French ambitions with regard to enhancing the EU’s security policy go far beyond that, as Macron’s vision shows. According to the French President, the EU is confronted with the USA’s gradual and inevitable disengagement from Europe and a terrorism phenomenon that is permanent in nature. For France, the southern neighbourhood emerges as the priority area for the EU’s security and defence policy. Therefore France endorses developing the EU’s autonomous capacity for military action, complementary to NATO. Beyond supporting the existing CSDP initiatives - PESCO and the EDF – Macron advocates for creating a European intervention force, a common defence budget and a joint military doctrine.
Limits for Franco-German military cooperation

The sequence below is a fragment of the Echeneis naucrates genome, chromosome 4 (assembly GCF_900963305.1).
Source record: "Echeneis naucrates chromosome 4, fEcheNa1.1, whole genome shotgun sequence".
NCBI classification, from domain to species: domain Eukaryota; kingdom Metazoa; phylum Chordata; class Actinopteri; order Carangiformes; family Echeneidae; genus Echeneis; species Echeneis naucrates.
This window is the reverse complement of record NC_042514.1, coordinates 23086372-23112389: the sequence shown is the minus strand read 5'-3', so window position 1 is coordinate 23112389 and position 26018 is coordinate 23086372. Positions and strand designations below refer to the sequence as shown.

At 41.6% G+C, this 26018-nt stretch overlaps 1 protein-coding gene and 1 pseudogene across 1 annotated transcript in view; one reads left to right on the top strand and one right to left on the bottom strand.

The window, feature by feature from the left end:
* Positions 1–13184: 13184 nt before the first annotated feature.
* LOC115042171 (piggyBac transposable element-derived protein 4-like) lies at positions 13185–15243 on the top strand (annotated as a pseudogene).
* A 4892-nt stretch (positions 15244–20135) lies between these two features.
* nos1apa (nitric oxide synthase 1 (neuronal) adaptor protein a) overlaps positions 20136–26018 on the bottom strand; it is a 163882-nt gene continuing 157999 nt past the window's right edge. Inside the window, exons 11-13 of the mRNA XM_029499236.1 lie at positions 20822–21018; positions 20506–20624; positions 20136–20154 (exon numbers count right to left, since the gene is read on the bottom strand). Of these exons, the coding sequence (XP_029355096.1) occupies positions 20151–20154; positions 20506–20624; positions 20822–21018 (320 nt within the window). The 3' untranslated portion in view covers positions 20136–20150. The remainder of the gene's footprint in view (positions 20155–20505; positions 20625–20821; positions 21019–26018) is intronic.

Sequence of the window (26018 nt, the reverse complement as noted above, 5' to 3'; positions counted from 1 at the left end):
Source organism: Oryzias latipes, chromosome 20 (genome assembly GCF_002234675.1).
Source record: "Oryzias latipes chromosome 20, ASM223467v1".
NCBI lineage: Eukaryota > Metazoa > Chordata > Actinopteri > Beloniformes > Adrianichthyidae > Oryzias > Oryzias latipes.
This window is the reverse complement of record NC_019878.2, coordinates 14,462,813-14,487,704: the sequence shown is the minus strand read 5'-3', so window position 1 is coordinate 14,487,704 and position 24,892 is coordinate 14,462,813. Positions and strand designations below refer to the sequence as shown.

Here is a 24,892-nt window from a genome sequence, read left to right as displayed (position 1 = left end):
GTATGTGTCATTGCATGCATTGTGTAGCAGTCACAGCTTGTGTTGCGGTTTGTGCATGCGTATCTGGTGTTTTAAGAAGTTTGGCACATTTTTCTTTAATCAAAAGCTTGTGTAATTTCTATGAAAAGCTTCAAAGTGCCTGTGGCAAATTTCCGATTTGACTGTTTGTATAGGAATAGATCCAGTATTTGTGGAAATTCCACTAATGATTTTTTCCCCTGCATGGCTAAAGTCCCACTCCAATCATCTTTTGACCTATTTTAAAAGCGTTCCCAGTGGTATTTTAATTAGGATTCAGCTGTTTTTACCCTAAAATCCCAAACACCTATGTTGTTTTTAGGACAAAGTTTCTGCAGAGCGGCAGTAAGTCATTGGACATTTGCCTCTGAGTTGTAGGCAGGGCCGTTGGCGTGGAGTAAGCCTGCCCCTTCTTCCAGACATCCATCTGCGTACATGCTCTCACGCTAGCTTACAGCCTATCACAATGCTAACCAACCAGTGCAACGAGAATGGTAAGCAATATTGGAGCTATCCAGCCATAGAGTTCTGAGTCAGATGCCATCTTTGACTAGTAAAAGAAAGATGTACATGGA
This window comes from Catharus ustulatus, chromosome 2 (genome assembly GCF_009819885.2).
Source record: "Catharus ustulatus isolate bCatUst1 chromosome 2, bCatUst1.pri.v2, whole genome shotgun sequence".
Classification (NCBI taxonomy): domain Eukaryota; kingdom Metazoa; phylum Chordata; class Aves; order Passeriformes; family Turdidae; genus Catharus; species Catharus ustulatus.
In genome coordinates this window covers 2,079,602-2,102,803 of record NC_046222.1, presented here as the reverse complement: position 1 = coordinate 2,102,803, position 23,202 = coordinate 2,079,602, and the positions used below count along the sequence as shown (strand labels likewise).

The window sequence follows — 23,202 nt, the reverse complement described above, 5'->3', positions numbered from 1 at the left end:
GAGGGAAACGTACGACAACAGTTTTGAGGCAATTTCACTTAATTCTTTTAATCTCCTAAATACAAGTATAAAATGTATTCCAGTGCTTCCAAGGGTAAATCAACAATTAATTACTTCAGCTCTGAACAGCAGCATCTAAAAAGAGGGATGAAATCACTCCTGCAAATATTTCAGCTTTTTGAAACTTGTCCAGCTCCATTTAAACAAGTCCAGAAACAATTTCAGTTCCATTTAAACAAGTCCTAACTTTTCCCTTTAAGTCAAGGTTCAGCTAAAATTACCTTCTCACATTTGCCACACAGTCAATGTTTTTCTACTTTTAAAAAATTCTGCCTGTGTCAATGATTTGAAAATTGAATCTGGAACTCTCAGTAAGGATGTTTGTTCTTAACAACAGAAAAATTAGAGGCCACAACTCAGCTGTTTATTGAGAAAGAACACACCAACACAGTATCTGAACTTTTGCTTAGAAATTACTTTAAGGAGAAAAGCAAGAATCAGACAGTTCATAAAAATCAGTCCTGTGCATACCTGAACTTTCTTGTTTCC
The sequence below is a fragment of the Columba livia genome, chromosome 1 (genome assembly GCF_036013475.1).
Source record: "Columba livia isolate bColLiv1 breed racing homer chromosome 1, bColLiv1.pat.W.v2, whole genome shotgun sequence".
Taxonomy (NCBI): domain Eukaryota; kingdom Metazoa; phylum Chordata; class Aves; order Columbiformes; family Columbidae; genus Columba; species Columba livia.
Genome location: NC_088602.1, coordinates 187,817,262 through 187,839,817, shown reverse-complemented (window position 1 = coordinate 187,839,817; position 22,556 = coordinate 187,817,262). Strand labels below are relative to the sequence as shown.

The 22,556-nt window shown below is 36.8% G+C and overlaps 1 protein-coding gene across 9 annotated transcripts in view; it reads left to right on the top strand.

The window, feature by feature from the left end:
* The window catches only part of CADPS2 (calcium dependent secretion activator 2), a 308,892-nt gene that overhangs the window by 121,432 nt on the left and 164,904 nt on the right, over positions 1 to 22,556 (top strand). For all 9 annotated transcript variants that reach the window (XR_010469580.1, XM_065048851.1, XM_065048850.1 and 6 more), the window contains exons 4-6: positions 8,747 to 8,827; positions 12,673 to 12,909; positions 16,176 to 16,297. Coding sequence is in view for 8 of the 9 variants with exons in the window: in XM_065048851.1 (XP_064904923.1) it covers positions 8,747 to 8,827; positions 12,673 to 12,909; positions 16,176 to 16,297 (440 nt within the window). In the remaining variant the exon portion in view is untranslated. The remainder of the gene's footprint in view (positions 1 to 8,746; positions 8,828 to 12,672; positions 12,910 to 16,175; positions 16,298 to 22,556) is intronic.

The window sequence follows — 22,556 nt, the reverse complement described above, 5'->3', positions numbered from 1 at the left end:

In spite of putting forward joint CSDP proposals in the last two years, the French and German goals in developing the EU’s security and defence policy differ substantially. France is interested in creating financial and military instruments and mechanisms that could be used in crisis management operations in the EU’s southern neighbourhood (Africa, the Middle East) to complement French security and defence policy. Paris therefore advocates ambitious goals in developing the CSDP. It wants to create a smaller and more exclusive group of member states that is politically and militarily ready to integrate and to jointly conduct military interventions. It also aims to provide more financial support for such operations from the common EU budget. Germany, reluctant to use military instruments in solving regional crises and conflicts, is interested in developing the EU’s security and defence policy for quite different reasons. On the one hand, Berlin sees a general need to enhance Europe’s military capabilities, also due to being faced with pressure from the USA. The narrative supporting more military integration in the EU (and not in the unpopular NATO) is used partly for domestic reasons – in order to generate popular support for strengthening the Bundeswehr and increasing military spending. On the other hand, by promoting in the EU concepts of the structural integration of the armed forces with the Bundeswehr as the core of (regional) military cooperation, Germany wants to enhance its own political, military and industrial position. It seems however that Berlin is more interested in creating such integrated structures (and improving its own position) than in making them operational.